“I’ll do it myself!” (How Identifying with this Desire Can Help Kids)

Adults and Kids Aren't That Different

“I’ll do it myself!”

It can range anywhere from heart-warming to petrifying to hear children in our care say that. But kids are not alone in this desire to do things on their own or in their own way. Perhaps our identification with these feelings can motivate us to give them more autonomy and responsibility.

We as grown-ups know, all too well, the feeling of wanting to stand on our own, to do things our own way:

  • When supervisors hover just a little too much, we squelch the inclination to tell them to, “BACK OFF!”
  • When acquaintances we’re not too sure about find out we’re having a rough day and offer their time in case we need to talk, we politely decline thinking we’ll work through it on our own.
  • When house guests offer to help in ways that make us uncomfortable, we suggest they leave it to us.

If you can identify with any of these scenarios, then you know what I mean. Maybe you can think of other times in your life when you rebuffed someone’s help (or wished you could).

But what about the times our need to do things ourselves interferes with children’s opportunities to make meaningful contributions to what needs done? Sometimes we inadvertently discourage young workers when we say, “You don’t know my system, I’ll just do it myself.” Our need for order, for things to be done our way (aka the right way), can be in direct conflict with kids’ needs to be involved.

In recent months my husband and I noticed that our son was getting away with doing fewer chores than he had before our move to Texas a year ago. We recognized, after the stress of moving, it was easier, in a way, to take care of things ourselves. But the less our son helped, the the more he whined when he was asked to help and complained when housework didn’t just magically happen.

One of the things that our son had helped with before the move was unloading the dishwasher, so we wanted to get him back to that. And since he was a little older we thought he was ready to begin learning to load the dishwasher as well. So, my husband and I made a pact that from then on we would never load or unload the dishwasher without our son involved.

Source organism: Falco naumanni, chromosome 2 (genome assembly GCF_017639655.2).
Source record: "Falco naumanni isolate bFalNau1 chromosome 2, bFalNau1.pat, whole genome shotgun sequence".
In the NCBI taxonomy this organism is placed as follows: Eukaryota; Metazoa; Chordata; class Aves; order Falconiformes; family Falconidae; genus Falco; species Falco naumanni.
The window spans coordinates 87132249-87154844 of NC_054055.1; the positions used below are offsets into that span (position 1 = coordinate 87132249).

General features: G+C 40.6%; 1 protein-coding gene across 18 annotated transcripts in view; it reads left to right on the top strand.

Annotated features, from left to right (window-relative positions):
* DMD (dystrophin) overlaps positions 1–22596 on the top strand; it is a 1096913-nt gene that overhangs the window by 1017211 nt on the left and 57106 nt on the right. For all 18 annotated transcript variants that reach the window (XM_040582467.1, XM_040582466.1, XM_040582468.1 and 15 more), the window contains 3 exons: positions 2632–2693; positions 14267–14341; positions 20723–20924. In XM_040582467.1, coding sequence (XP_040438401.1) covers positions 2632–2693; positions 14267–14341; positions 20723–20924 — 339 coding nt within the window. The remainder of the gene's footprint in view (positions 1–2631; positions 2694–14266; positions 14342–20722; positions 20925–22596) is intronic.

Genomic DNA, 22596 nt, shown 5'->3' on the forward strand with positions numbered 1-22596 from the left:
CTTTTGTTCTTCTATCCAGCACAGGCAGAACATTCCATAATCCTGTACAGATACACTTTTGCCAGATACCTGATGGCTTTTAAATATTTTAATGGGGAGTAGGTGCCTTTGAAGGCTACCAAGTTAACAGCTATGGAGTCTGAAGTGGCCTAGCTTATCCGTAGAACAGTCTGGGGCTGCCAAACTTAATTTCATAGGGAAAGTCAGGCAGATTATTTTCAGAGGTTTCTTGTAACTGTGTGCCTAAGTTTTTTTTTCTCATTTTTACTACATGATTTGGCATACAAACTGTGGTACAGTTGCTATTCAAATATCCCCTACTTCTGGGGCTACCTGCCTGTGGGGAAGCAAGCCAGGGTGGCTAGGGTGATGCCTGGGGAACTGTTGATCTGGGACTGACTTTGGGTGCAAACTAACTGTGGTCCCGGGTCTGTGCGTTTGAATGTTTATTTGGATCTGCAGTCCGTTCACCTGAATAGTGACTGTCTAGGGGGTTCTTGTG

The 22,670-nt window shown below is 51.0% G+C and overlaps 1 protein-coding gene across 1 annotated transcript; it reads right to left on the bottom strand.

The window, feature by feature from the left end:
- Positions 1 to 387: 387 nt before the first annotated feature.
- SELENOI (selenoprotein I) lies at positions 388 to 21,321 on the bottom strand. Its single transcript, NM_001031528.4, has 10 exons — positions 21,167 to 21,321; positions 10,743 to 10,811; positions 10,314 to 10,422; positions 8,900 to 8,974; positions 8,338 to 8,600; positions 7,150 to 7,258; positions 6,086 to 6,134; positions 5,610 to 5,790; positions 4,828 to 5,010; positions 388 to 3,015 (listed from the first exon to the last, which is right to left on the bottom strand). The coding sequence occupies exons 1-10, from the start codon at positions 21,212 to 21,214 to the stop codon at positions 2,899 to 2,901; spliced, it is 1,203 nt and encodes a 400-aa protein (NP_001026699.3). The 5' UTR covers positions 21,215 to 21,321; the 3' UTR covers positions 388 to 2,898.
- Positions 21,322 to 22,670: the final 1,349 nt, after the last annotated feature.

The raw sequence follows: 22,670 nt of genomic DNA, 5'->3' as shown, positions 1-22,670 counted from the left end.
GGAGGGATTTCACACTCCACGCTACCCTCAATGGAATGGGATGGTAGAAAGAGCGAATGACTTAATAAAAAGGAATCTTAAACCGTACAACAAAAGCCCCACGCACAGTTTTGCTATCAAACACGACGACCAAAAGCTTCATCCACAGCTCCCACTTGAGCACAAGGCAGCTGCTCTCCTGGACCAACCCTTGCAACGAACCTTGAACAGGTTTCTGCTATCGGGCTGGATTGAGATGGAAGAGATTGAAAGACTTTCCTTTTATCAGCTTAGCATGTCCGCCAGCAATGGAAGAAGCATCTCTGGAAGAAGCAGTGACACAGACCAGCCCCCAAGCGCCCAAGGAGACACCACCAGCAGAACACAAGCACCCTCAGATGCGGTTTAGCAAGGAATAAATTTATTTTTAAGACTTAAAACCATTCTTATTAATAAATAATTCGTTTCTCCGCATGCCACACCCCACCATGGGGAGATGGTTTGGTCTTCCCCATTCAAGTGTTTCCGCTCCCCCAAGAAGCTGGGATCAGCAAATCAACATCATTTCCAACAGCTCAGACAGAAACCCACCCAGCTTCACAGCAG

We braced ourselves for the possibility that getting our son more involved with loading the dishwasher meant that it would not always be done “the right way.” I mean, he didn’t know our system! Then again, even my husband and I each have different systems!

Instead of trying to impose a system on him, we’ve encouraged him to develop his own system. As much as we want it to be done our way, that’s how much he wants to do it his way!

We are finding that as we let him develop his own system, his system is improving. Not only that, but since he started doing more chores, he has, almost entirely, stopped whining and complaining. Plus, he started taking a great deal of pride in his dishwasher-loading gig!

Accessing the feelings we have about wanting to do things our own way, we see how important it is to let our son have that opportunity. Instead of keeping him out of what needs done, we have given him opportunities to serve our family. And by letting him figure out for himself what works, he has become even more fit for the task.

Certainly we all have our reasons for asserting the need to do things ourselves from time to time. But when our need to do things ourselves denies children opportunities to learn and grow, we may want to reconsider imposing our need on the situation. We may even be surprised at what kids can do when we let them at it!

Can you recall a time in your life when you wanted more autonomy than you were given? What did that feel like for you? What can you ask or let the children in your life do that they haven’t tried on their own?

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If you enjoyed this post, you might also like these:

Do I Don’t Know?

Stuff You Learn After You Say “I do”

This post was inspired in part by using one of the 52 Positive Discipline Parenting Tools called “Jobs” as a writing prompt. Much of my approach to parenting as been honed by the Positive Discipline books.

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